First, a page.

The important point is that we're starting to come to terms with the complex interplay between biology and social behaviour involved in the all-important business of being a good father.
Collectively, these results provide the most direct support to date that the biology of human males reflects a trade-off between mating and parenting effort.
I wouldn't disagree with this conclusion. I'm amazed at how neatly the results uphold the prediction and the consistency of four lines of evidence: anatomic, hormonal, neuroscientific and social. This paper gives quite a firm idea of the way in which the trade-off works. And it begins to bridge several traditions of study to build a useful model of how biology and social factors interact to shape behaviour.
But why do men vary so much? I expect an avalanche of interesting research on this question. We do know that human life-histories vary from "fast" to "slow". Living fast involves early puberty and becoming a parent relatively young. It can be triggered by poverty, inequality, childhood neglect and, interestingly, father absence. Which can create a self-reinforcing cycle. Breaking that cycle involves lots of parental investment, both in nurturing and providing for material needs.
One obvious place in which to begin involves longitudinal studies to explore how the associations form between parental care, testicle size and testosterone. There are some exciting hints that low T men become better fathers, but do better fathers also experience a bigger drop in T? And how do testes wax and wane when men have kids? We don't really know much at all about whether and how testes size changes over men's lifetimes.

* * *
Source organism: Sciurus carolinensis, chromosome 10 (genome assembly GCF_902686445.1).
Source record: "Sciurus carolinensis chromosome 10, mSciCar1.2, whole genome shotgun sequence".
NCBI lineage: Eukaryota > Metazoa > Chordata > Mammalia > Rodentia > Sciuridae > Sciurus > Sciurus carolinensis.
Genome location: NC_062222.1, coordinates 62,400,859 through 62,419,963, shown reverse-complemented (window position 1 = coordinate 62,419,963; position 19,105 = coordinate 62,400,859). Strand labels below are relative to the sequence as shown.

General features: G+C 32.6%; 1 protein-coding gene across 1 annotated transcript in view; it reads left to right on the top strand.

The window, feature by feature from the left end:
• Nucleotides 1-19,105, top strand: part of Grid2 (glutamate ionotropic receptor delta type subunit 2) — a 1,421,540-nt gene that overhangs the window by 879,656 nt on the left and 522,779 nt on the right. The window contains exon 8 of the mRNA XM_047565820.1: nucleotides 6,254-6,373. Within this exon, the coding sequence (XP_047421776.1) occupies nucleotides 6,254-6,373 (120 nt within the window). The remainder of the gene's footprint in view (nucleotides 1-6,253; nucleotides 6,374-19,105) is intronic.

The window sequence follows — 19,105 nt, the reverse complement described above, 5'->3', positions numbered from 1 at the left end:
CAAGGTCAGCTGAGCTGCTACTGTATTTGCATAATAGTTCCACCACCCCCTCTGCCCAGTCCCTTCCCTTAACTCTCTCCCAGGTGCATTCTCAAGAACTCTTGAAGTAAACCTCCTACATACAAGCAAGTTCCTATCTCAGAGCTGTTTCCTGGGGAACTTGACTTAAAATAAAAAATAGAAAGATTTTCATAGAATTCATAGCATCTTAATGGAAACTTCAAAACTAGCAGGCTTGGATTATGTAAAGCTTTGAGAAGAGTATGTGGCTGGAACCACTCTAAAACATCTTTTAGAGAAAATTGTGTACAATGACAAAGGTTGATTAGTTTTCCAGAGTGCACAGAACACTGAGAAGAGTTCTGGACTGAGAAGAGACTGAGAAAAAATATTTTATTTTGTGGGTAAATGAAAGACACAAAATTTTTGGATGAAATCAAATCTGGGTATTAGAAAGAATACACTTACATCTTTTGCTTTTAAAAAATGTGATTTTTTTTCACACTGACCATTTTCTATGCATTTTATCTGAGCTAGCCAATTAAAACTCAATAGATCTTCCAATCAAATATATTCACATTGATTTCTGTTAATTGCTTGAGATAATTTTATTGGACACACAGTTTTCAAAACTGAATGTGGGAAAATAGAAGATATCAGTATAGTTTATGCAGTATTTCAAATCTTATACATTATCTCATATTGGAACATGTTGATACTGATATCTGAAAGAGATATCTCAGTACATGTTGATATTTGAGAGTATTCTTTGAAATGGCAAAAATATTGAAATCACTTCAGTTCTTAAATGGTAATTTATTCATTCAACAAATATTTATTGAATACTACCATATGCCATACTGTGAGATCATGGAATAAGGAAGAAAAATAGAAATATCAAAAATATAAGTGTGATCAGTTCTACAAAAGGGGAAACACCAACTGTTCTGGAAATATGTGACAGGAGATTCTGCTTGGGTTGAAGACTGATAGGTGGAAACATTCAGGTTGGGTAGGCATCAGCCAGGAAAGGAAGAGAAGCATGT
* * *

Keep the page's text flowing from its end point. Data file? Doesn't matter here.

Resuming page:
These many related areas of science remain quite some way off tying the complex mish-mash of factors that shape life-histories to the mating-parenting trade-off. But I believe research in this area has immense capacity to improve the lives of everybody involved.
I've enjoyed assembling videos of songs associated with fatherhood. Of course there are many, many more. Please Tweet me @Brooks_Rob with any good suggestions you want to share. Use #DadSongs.
Here are a few extras.
And talking about testicles:
Rob Brooks does not work for, consult to, own shares in or receive funding from any company or organisation that would benefit from this article, and has no relevant affiliations.
This article was originally published at The Conversation.